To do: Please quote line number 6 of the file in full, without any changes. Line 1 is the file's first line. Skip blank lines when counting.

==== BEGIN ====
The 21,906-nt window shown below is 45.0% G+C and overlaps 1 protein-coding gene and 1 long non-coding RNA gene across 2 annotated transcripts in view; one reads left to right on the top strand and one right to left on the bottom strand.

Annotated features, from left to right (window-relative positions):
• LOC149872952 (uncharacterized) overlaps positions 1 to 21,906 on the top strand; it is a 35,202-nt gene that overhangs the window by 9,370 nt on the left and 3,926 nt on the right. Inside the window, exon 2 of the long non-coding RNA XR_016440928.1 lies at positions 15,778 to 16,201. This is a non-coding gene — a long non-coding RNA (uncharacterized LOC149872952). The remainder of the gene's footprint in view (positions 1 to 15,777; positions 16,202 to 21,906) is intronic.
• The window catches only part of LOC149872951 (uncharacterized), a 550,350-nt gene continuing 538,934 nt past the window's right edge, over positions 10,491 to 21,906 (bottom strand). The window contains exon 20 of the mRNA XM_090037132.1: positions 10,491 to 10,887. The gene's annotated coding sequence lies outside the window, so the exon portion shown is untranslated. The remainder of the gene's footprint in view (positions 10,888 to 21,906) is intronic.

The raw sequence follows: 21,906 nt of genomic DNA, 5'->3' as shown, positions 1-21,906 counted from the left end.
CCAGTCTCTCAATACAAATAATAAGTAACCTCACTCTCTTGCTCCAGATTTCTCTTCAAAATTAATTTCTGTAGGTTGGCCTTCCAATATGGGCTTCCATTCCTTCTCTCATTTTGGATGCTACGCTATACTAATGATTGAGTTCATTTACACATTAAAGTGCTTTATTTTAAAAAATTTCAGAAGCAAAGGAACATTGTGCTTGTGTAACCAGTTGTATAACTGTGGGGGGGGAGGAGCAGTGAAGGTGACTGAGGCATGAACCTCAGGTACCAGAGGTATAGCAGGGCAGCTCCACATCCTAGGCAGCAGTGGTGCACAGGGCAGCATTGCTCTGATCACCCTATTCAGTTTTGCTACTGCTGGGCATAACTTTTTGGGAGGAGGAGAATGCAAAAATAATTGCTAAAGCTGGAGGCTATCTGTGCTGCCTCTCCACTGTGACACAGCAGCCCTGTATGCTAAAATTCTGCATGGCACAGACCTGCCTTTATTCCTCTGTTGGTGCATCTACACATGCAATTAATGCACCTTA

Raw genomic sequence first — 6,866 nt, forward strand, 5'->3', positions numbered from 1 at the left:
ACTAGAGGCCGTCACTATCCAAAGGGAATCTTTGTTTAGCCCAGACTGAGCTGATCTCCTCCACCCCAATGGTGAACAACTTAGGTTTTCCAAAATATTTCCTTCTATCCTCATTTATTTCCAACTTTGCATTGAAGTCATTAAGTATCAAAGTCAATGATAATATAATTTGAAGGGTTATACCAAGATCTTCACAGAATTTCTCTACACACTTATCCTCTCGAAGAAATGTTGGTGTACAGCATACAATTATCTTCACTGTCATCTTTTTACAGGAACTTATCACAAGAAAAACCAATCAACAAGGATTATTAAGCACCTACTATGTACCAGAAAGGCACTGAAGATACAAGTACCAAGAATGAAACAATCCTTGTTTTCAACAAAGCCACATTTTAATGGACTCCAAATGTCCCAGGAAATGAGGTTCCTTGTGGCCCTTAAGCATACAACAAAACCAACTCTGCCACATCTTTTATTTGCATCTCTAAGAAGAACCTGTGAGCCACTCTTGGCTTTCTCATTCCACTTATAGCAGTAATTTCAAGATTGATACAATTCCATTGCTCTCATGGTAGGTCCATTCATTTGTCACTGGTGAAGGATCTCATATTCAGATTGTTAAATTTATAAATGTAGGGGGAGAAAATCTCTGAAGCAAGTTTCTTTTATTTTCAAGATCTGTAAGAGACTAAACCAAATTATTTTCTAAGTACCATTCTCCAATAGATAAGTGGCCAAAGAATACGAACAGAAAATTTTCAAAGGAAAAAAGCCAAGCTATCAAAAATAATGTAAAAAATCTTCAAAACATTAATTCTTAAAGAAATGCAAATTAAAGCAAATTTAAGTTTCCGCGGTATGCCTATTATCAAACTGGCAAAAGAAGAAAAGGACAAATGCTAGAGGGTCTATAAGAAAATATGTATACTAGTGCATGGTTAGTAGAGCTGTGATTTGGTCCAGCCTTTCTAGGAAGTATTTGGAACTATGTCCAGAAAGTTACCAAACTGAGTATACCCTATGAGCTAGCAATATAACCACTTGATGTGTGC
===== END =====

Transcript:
CCAGTCTCTCAATACAAATAATAAGTAACCTCACTCTCTTGCTCCAGATTTCTCTTCAAAATTAATTTCTGTAGGTTGGCCTTCCAATATGGGCTTCCATTCCTTCTCTCATTTTGGATGCTACGCTATACTAATGATTGAGTTCATTTACACATTAAAGTGCTTTATTTTAAAAAATTTCAGAAGCAAAGGAACATTGTGCTTGTGTAACCAGTTGTATAACTGTGGGGGGGGAGGAGCAGTGAAGGTGACTGAGGCATGAACCTCAGGTACCAGAGGTATAGCAGGGCAGCTCCACATCCTAGGCAGCAGTGGTGCACAGGGCAGCATTGCTCTGATCACCCTATTCAGTTTTGCTACTGCTGGGCATAACTTTTTGGGAGGAGGAGAATGCAAAAATAATTGCTAAAGCTGGAGGCTATCTGTGCTGCCTCTCCACTGTGACACAGCAGCCCTGTATGCTAAAATTCTGCATGGCACAGACCTGCCTTTATTCCTCTGTTGGTGCATCTACACATGCAATTAATGCACCTTA